Pour boiling water into the jug or bowl holding the palette knife. Before the frosting has a chance to cool and therefore set, spread it with the hot, wet palette knife over the top and all around the sides of the cake, covering it as evenly as possible. You can go for a smooth appearance or a slightly peaked look by tapping the flat side of the palette knife over the frosting. As you pull it up, it should create little peaks. Do this all over the cake.


Decorate around the top edge of the iced cake with the reserved hazelnut praline clusters.


Taken from Cake by Rachel Allen published by Harper Collins

Cake in a Mug


I’m not a microwave girl myself but I though this sounded intriguing.


Muriel Kerr, Leitrim: fun-loving granny


This quick-fix treat is a big hit with children, allowing you whip up an individual chocolate cake in three minutes. It’s a delicious dessert for somebody who lives alone and fancies a little bit of chocolate heaven. I make it in a one-pint Pyrex jug but a large mug does the trick.


Serves 1


4 dessertspoons flour

4 dessertspoons sugar

2 dessertspoons cocoa

1 small egg, beaten

3 dessertspoons milk

3 dessertspoons light oil

2–3 drops vanilla extract

1 handful chocolate chips



large mug or 600ml (1 pint) Pyrex jug



Combine flour, sugar and cocoa in a mug. Stir in the egg, milk and oil, then add vanilla drops and chocolate chips.


Cook uncovered in the microwave on high (1,000W) for three minutes.


Allow to cool, tip out on to a plate and tuck in.


Taken from the Irish Countrywomen’s Association Cooking by Aoife Carrigy published by Gill & MacMillan


Parsnip Cake with Walnuts and Raisins


Anne Gabbett, Limerick: dairy farmer’s wife and home economics teacher.


This cake came about from a seasonal surplus of parsnips from the garden. I decided to try baking them into a cake much along the lines of a carrot cake. It turned out delicious and is now a family favourite.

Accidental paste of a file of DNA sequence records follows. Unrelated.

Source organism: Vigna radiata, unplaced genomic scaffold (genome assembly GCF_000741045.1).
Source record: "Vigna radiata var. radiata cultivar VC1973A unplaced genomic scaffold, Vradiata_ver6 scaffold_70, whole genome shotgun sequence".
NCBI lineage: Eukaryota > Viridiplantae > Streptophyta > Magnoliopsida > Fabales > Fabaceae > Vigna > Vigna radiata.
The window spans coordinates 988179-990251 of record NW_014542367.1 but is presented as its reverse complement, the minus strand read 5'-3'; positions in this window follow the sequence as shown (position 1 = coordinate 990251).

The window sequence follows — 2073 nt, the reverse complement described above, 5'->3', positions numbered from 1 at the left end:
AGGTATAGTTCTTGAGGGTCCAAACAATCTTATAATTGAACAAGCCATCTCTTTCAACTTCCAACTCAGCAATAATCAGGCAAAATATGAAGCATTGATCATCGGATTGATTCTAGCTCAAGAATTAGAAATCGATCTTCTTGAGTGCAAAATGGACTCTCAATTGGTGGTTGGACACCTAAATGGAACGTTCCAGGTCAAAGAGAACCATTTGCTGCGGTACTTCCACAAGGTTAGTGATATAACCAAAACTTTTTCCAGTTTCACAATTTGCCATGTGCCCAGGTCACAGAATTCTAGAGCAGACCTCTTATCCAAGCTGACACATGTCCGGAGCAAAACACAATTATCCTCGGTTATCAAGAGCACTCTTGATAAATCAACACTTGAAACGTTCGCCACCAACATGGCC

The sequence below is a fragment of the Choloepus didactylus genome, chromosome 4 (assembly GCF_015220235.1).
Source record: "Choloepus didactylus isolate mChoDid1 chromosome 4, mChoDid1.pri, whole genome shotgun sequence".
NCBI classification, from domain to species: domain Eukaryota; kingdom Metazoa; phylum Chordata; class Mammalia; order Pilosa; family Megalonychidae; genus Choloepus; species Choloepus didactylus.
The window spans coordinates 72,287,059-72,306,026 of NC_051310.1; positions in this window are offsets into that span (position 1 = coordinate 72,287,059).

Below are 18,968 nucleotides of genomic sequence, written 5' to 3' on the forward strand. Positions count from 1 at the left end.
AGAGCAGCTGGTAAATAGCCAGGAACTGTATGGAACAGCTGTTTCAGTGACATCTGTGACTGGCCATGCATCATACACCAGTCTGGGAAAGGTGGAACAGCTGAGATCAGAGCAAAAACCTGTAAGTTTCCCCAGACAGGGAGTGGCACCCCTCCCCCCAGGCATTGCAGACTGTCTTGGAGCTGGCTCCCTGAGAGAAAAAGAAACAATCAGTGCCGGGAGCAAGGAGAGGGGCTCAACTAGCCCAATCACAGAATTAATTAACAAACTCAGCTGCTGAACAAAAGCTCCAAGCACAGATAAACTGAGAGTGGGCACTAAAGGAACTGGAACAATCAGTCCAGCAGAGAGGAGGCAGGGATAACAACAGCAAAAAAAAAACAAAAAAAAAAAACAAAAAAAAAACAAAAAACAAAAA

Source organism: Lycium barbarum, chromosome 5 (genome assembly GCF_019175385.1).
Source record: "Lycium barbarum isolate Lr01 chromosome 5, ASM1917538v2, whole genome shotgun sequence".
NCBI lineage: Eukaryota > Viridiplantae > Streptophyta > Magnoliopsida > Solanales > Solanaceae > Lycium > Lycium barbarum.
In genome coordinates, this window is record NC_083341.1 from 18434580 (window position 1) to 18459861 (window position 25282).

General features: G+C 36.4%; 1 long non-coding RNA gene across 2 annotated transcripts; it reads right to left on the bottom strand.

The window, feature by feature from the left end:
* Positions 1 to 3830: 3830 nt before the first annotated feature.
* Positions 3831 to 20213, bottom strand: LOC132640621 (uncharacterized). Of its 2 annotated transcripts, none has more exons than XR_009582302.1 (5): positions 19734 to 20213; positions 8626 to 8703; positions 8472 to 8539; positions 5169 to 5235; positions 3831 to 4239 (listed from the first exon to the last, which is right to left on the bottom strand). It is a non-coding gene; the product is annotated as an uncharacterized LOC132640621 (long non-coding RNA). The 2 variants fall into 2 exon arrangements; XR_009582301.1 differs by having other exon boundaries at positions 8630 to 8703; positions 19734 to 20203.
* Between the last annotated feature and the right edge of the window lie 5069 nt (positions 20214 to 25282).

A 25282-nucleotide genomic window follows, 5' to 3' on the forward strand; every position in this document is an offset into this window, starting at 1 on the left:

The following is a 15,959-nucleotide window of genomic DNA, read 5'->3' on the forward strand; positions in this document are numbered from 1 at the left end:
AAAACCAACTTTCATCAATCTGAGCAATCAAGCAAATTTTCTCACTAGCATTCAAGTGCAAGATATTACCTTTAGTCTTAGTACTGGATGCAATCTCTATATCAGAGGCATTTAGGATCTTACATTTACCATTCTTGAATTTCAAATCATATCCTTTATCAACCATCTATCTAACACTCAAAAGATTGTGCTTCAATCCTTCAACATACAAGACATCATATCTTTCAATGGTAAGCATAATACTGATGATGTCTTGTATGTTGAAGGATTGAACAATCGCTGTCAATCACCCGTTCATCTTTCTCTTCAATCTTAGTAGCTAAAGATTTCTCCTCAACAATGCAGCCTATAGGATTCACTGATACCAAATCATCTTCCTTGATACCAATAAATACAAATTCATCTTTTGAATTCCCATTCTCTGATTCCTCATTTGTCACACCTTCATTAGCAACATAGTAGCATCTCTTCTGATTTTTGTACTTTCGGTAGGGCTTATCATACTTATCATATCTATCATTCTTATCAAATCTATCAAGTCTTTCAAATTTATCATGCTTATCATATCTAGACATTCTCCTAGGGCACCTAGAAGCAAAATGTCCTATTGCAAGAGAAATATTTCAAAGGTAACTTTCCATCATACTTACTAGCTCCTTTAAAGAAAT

Makes 2 x 900g (2lb) loaves


300g (10 1/2oz) parsnips, peeled

250g (9oz) soft butter or margarine

125g (4 1/2oz) soft brown sugar

125g (4 1/2oz) caster sugar

3–4 drops vanilla extract

350g (12oz) plain flour

2 teaspoons baking powder

2 teaspoons ground cinnamon

pinch of salt

4 eggs, beaten

200g (7oz) golden sultanas

125g (4 1/2oz) walnuts, chopped

1/2 teaspoon freshly grated nutmeg


Topping (optional)

125g (4 1/2oz) cream cheese

50g (2oz) butter

250g (9oz) icing sugar, sieved

125g (4 1/2oz) walnuts, chopped

2 tablespoons apricot jam

1/2 teaspoon ground cinnamon



2 x 900g (2lb) cake tins


Preheat oven to 180ºC/350ºF/Gas 4.


Grease two loaf tins or line with baking parchment.


Finely grate the parsnips and set aside. Cream butter or margarine with both sugars and vanilla extract until light and fluffy. In a separate bowl, sieve the flour, baking powder, cinnamon and salt together.

Mix about a quarter of the beaten eggs to the creamed butter and sugar, and then fold in some of the flour mix. Continue, alternating egg and flour mix, until all combined. Fold in grated parsnip, sultanas, walnuts and nutmeg, mix well and pour into prepped loaf tins.


Place in centre of preheated oven and bake for 35–40 minutes, until the centre springs back when touched or an inserted skewer comes out clean. Allow to rest in tins for 10 minutes before transferring to a wire tray to cool.


To make the topping, beat cream cheese, butter and sieved icing sugar until light and spreadable. Mix in chopped walnuts. Once the cakes have cooled completely, spread with apricot jam and then with cream cheese mixture. Finish with a sprinkling of ground cinnamon.


This mix also makes be delicious muffins, which will bake in about 20 minutes.


Taken from the Irish Countrywomen’s Association Cooking by Aoife Carrigy published by Gill & MacMillan




Heirloom Potato Event with Shanagarry GIY Group

Shanagarry GIY Group
Monthly Meeting at Ballymaloe Cookery School

Heirloom Potato Event

Lissadell Estate in Co Sligo has the largest private collection of potatoes in Ireland. Dermot Carey and David Langford will give a talk on the collection from the Victoria Walled Garden on Lissadell Estate at Ballymaloe Cookery School. They will show us over 60 distinct varieties they have saved.

Tuesday 27th September, 2011 at 7:00pm
All Welcome – Admission Free
Contact 021 4646785

Help prevent a Ban on Raw Milk Sale in Ireland.

A letter from Elisabeth Ryan of SHERIDANS CHEESEMONGERS

Dear  Customers & Friends!


Just wanted to update you about progress with Campaign for Raw Milk and also let you know about the Debate to be held in Dublin in the Sugar Club on Tuesday 6th September at 7pm

See attached poster for details.


See also attached short info leaflet on the campaign if you wanted to print out or post online etc…


We also have a website now:

where you will find more details on everything raw.. ( we’re also on Facebook and Twitter, any help to promote these greatly appreciated)


Anyone who would like to help to STOP THIS BAN , now is the time – by promoting the debate on the 6th and getting info about the Campaign out to as many people as possible!!




Kind Regards





Elisabeth Ryan


Virginia Road Station, Pottlereagh, Kells, Co. Meath

Tel: +353 (0) 46 924 5110   Fax: +353 (0) 46 924 5738   Mob: +353 (0) 86 394 9270


Past Letters